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Wilfredo Golez v. John E. Potter

UNITED STATES DISTRICT COURT SOUTHERN DISTRICT OF CALIFORNIA


November 29, 2011

WILFREDO GOLEZ
PLAINTIFF,
v.
JOHN E. POTTER, POSTMASTER GENERAL; U.S. POSTAL SERVICE DEFENDANTS.

The opinion of the court was delivered by: Hon. William McCurine, Jr. U.S. Magistrate Judge United States District Court

ORDER DENYING MOTION TO COMPEL [DOC. NO. 118.]

I. INTRODUCTION

On November 1, 2011, Plaintiff pro se Wilfredo A. Golez ("Golez") filed a motion to compel the work attendance records of two former co-workers who are not parties to the instant litigation. [Doc. No. 118, pp. 2-3.] Golez states he requires the employment records of his former co-workers to show other employees who were late were not terminated as he was, and therefore rebut Defendants' contention that his own attendance irregularities led to termination. Id. at 3. Plaintiff argues he was improperly terminated during FMLA protected absences. Id.

Defendants object to Plaintiff's motion to compel on the grounds of untimeliness, overbreadth and privacy protections under the Privacy Act of 1974. [Doc. No. 126, pp. 1-3.]

II. STANDARD OF REVIEW

Federal Rule of Civil Procedure 26(b)(1) states: "unless otherwise limited by court order, the scope of discovery is as follows: Parties may obtain discovery regarding any non-privileged matter that is relevant to any parties claim or defense-including the existence, description, nature, custody, condition, and location of any documents or other tangible things and the identity and location of persons who know of any discoverable matter." Fed. R. Civ. P. 26(b)(1) (emphasis added.)

In this litigation, Defendants object to the production of non-party employee attendance records on privacy grounds as reflected by the Privacy Act of 1974 which provides:

"No agency shall disclose any record which is contained in a system of records by any means of communication to any person, or to another agency, except pursuant to a written request by, or with the prior written consent of, the individual to whom the record pertains." See 5 U.S.C. §552a(b).

In addition to the rule set forth in the Privacy Act of 1974, federal courts generally recognize a privacy right that can be raised in response to discovery requests. Johnson ex rel Johnson v. Thompson, 971 F.2d 1487, 1497 (10th Cir. 1992) (denying discovery of names of participants in a medical study due to privacy interests of the individual participants). The party whose privacy is affected may object, as Defendants have done here, or seek a protective order. Laxalt v. McClatchy, 809 F.2d 885, 889 (D.C. Cir. 1987). Resolution of a privacy objection or request for protective order requires a balancing of the need for the particular information against the privacy right asserted. Cook v. Yellow Freight System, Inc., 132 F.R.D. 548, 550-551 (E.D. Cal. 1990) (balancing targeted individual's right of privacy against public's need for discovery in employment discrimination case.)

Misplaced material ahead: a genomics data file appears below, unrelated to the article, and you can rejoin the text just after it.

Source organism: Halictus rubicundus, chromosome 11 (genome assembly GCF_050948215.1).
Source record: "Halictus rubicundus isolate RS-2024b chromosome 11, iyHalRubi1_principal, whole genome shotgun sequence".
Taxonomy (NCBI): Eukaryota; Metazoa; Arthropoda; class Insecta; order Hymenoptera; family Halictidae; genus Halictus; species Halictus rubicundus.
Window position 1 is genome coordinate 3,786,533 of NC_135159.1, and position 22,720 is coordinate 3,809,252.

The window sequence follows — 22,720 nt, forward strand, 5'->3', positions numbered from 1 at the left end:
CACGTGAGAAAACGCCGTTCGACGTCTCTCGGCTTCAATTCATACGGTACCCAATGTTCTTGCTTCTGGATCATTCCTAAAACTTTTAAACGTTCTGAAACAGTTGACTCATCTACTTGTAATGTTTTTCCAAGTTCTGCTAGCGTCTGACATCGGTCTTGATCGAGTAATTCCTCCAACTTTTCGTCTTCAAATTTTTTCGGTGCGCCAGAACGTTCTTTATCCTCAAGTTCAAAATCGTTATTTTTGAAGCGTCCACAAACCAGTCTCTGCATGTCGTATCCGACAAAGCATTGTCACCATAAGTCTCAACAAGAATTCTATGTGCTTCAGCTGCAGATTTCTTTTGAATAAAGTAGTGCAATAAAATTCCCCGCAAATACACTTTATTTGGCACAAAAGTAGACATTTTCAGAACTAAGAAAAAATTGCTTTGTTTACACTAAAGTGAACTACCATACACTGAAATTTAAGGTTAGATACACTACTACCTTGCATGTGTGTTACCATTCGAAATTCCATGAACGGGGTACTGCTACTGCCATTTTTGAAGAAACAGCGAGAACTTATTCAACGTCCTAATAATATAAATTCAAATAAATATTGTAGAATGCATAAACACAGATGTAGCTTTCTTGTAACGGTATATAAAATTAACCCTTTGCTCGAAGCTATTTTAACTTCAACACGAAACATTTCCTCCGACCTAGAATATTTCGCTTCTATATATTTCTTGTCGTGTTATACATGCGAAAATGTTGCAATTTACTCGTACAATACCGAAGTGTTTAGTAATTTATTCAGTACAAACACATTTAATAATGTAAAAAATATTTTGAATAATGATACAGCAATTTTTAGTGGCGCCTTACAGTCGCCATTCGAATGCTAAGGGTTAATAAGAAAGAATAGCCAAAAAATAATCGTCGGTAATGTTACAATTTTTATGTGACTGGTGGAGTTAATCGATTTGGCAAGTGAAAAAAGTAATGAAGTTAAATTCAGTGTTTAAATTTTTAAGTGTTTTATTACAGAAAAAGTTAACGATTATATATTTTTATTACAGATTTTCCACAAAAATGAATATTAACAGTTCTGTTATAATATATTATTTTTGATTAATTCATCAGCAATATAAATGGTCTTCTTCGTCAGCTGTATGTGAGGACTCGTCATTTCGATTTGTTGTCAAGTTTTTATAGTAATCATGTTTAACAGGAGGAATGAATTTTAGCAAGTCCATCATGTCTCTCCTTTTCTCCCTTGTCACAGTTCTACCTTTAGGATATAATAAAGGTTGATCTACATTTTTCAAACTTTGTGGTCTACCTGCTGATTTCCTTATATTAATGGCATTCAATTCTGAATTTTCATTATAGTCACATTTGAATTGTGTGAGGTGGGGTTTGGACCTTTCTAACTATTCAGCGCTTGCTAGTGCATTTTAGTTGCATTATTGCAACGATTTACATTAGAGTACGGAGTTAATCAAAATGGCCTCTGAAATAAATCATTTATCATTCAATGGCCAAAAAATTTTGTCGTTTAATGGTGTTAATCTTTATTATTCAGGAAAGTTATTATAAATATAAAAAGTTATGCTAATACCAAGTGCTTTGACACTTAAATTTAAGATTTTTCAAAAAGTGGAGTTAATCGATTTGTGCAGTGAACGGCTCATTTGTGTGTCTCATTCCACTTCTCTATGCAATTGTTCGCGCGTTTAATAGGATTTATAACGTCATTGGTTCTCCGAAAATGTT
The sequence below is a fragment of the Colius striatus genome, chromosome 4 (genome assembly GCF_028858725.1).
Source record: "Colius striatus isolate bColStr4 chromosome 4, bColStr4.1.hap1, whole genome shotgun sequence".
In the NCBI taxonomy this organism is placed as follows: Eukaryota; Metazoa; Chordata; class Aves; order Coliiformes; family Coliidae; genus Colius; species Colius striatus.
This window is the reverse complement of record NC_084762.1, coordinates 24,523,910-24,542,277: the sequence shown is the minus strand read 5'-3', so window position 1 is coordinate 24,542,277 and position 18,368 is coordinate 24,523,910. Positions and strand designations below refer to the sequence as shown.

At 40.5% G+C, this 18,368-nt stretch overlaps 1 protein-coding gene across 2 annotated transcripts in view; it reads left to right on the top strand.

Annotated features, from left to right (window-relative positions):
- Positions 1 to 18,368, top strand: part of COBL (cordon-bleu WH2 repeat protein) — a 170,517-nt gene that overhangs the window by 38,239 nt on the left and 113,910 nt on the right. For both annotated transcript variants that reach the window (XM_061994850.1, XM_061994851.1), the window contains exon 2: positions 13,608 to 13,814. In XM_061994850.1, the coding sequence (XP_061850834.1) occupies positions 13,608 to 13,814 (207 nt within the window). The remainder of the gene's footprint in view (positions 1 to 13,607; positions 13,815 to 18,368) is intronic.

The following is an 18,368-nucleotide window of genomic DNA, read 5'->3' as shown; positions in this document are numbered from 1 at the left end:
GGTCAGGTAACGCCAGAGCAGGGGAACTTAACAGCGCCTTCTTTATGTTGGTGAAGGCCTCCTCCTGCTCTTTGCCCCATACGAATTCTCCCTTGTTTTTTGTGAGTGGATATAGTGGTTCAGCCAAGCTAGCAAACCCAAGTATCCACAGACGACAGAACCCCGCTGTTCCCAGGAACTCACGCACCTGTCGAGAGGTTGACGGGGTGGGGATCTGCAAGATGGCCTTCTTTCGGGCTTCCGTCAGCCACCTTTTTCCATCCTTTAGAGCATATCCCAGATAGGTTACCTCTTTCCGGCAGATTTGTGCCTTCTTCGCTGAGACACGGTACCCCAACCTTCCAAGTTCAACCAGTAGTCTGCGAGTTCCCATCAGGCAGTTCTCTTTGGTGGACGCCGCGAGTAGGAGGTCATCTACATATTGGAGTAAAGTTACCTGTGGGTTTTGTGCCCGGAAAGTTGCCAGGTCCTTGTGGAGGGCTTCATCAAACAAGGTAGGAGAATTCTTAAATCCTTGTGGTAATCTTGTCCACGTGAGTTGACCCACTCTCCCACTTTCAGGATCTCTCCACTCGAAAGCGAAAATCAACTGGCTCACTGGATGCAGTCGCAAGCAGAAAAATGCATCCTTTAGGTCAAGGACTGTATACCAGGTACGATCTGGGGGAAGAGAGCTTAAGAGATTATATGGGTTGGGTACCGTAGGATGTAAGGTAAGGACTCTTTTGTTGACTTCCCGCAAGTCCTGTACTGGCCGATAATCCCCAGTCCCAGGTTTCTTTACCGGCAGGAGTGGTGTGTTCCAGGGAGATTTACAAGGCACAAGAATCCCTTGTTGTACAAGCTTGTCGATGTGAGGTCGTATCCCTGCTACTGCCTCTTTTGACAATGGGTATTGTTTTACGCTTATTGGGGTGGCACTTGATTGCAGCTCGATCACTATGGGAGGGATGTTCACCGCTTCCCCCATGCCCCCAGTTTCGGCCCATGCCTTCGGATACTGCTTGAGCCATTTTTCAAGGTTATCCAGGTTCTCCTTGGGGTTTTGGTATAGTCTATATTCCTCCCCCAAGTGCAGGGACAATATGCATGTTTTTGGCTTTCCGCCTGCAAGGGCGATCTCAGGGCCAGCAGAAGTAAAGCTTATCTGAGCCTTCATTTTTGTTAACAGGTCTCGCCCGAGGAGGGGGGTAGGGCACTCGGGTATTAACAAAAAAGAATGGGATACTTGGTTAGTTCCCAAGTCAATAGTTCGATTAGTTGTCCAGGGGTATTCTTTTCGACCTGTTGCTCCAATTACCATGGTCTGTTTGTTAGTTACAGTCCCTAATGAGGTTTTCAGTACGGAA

III. DISCUSSION

Defendants' Privacy Objection is Sustained

The exceptions allowed in the Privacy Act of 1974 are not applicable here as: (1) Plaintiff is not requesting his own time records, but the attendance records of non-parties, and (2) the persons whose records Plaintiff seeks have not given permission for their release. Accordingly, the Privacy Act of 1974 precludes the United States Postal Service from complying with Plaintiff's discovery request. Moreover, the Court has carefully balanced Plaintiff's stated need for the attendance records of his former co-workers with the privacy rights of employees in their personnel records and finds Plaintiff's need does not outweigh the privacy rights of the non-parties whose attendance records he seeks. Plaintiff has received his own time and attendance records as well as his 3971 forms (Request for Notification of Absence) from Defendant which are relevant to his contention that he was improperly terminated during FMLA protected absences. The attendance records of Plaintiff's former co-workers who are not parties to this case are not relevant and not likely to lead to the discovery of admissible evidence. Fed. R. Civ. Proc. 26(b)(1). Therefore, Plaintiff cannot justify their disclosure in the face of recognized privacy rights.

IV. CONCLUSION AND ORDER THEREON

For the reasons articulated above, the Plaintiff's Motion to Compel is DENIED. Pursuant to Local Civil Rule 7.1 (d)(1), the Court has found Plaintiff's Motion to Compel suitable for decision without oral argument. Accordingly, the teleconference on Plaintiff's motion to compel currently scheduled for December 8, 2011 at 4:30 p.m. is VACATED.

IT IS SO ORDERED.

20111129

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